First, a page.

Boeing stock wipes out gains made during ousted CEO Muilenburg’s term
Boeing Co’s shares on Monday erased all gains recorded during ousted CEO Dennis Muilenburg’s tenure due to the economic fallout of the coronavirus pandemic and uncertainty around the 737 MAX’s return to service, which also led to a credit rating downgrade by S&P Global Ratings.
The stock ended down 23.8% at $129.61, below the $138.72 it closed on the last trading day before Muilenburg’s appointment as chief executive officer on July 1, 2015.
Boeing shares had gained more than 136% during his term that abruptly ended with his resignation on Dec. 23.
The coronavirus outbreak could hit Boeing’s cash flow further, S&P warned, as airline customers cancel flights and defer aircraft orders due to a plunge in travel demand.
Possible delivery deferrals have also raised concerns of production cuts at Boeing’s larger widebody aircraft, which had not been impacted by the 737 MAX grounding.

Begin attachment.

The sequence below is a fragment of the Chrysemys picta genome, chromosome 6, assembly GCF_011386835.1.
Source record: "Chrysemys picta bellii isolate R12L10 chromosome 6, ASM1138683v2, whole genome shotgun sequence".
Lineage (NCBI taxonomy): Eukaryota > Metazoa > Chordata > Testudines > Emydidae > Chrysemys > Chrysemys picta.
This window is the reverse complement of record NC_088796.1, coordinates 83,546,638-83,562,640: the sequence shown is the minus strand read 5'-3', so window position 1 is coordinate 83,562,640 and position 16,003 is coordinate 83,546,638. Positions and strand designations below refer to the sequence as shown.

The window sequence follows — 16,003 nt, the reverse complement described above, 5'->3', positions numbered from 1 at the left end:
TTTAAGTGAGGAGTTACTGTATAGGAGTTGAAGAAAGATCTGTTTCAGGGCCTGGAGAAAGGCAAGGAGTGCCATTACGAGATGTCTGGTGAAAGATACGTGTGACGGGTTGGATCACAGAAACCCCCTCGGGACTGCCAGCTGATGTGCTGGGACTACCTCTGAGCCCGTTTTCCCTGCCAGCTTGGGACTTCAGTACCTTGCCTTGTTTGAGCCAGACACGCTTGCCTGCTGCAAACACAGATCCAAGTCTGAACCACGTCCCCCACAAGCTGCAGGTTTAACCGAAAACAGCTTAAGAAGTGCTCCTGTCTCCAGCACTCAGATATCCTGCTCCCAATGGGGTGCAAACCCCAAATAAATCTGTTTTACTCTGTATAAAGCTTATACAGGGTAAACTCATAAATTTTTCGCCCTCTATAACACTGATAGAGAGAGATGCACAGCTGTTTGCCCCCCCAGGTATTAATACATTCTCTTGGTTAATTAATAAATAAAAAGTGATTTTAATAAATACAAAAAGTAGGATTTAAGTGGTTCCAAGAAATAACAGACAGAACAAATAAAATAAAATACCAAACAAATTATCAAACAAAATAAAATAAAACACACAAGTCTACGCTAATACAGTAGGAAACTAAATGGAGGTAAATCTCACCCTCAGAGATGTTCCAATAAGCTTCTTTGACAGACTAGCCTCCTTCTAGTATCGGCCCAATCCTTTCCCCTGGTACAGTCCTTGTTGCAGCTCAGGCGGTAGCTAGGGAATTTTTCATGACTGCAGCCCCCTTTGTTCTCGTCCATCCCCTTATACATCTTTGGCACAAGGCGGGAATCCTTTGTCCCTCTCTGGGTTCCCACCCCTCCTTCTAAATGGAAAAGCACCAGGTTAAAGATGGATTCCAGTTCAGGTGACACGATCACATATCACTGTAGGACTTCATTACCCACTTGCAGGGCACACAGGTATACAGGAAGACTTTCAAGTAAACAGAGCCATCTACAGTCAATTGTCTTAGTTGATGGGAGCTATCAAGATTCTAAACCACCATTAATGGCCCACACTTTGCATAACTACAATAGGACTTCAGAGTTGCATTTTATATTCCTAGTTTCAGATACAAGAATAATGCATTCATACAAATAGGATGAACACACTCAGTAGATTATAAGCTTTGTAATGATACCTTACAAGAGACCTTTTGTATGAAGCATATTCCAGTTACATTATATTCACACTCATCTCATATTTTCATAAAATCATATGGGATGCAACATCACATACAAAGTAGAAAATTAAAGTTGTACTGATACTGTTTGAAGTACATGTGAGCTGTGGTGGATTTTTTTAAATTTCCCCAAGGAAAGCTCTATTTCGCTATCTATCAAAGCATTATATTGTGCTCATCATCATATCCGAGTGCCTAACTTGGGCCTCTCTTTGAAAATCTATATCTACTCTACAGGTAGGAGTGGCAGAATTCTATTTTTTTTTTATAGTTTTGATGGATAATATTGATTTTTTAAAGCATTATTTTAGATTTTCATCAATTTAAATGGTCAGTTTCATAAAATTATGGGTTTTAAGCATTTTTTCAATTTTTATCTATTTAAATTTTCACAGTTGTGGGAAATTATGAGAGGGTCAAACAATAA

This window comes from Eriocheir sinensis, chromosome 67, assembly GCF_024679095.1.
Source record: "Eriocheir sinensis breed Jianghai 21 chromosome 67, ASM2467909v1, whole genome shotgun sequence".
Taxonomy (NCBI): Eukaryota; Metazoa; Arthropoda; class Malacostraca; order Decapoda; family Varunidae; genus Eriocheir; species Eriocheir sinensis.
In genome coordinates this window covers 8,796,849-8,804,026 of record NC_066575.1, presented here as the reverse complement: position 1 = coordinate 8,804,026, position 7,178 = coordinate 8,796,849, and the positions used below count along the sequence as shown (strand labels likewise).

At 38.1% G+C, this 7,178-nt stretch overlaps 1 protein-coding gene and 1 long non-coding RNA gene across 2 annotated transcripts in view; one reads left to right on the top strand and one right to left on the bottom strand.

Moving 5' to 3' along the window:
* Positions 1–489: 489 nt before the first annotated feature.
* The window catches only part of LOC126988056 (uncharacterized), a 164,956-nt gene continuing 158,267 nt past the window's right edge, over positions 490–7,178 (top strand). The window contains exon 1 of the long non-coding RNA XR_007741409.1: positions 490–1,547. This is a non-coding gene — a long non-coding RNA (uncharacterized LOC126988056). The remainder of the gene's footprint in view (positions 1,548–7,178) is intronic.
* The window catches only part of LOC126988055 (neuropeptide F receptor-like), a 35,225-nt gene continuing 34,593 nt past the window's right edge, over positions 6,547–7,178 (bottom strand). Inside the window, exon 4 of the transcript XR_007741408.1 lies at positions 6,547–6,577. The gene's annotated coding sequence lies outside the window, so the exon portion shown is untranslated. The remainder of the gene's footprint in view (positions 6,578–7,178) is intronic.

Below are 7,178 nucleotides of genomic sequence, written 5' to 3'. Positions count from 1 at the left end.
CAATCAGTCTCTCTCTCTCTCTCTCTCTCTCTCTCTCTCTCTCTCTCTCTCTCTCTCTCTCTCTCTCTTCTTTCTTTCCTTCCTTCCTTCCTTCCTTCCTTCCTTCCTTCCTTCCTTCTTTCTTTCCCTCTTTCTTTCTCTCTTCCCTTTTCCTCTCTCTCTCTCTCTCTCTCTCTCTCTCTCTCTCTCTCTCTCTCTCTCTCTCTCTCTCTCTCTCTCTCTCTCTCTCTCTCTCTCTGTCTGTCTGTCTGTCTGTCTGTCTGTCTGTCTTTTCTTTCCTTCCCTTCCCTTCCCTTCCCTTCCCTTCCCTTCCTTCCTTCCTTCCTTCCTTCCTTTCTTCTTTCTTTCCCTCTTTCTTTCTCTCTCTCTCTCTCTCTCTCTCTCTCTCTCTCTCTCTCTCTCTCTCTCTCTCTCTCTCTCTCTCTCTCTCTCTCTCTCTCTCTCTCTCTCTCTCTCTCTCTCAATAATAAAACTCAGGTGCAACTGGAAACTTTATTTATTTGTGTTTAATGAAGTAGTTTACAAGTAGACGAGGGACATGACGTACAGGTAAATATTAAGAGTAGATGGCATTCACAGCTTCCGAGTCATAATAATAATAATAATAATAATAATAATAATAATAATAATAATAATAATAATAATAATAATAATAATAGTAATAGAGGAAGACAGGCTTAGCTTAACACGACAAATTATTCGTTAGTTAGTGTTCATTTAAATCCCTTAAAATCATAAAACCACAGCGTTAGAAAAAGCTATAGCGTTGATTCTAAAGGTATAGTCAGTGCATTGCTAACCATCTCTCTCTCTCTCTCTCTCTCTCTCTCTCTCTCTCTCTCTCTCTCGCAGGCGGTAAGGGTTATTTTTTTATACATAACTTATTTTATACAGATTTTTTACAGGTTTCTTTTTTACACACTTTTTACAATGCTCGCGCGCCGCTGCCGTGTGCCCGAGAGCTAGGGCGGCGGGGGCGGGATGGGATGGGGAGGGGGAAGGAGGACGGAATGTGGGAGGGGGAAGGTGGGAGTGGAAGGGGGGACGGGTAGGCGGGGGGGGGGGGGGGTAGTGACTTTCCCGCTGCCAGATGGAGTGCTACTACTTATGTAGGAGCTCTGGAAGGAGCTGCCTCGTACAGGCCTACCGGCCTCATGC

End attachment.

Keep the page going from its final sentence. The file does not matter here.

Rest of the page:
The ratings agency lowered its credit rating on the planemaker to ‘BBB’ from ‘A-‘ and now expects 2020 free cash flow in a range of negative $11 billion to $12 billion, down from a prior estimate of positive $2 billion.
Jefferies analyst Sheila Kahyaoglu had last week lowered the price target on Boeing’s stock to $300 from $350, citing the risk of a potential dividend cut, as the company looks to save cash.
The stock hit an all-time high of more than $446 on March 1 last year, days before the fatal crash of an Ethiopian Airlines plane that led to the worldwide grounding of the 737 MAX.
Aviation regulators do not have a specific timeline for the 737 MAX’s recertification that will allow deliveries to begin and generate the much-needed cash for Boeing as its debt continues to mount.
Boeing is set to drawdown the full amount of a $13.8 billion loan, likely bringing its total debt to $41.1 billion, up from $27.3 billion in 2019.
“Markets are melting down, airlines are grounding fleets, and traffic has collapsed. This has all dwarfed the MAX disaster,” said Richard Aboulafia, analyst at Teal Group.
Shares of rival Airbus SE’s also fell as much as 24% in Paris to hit a more than three-year low.
Airbus had drawn up contingency plans to slow or stop production, if France is placed under a drastic lockdown due to the coronavirus.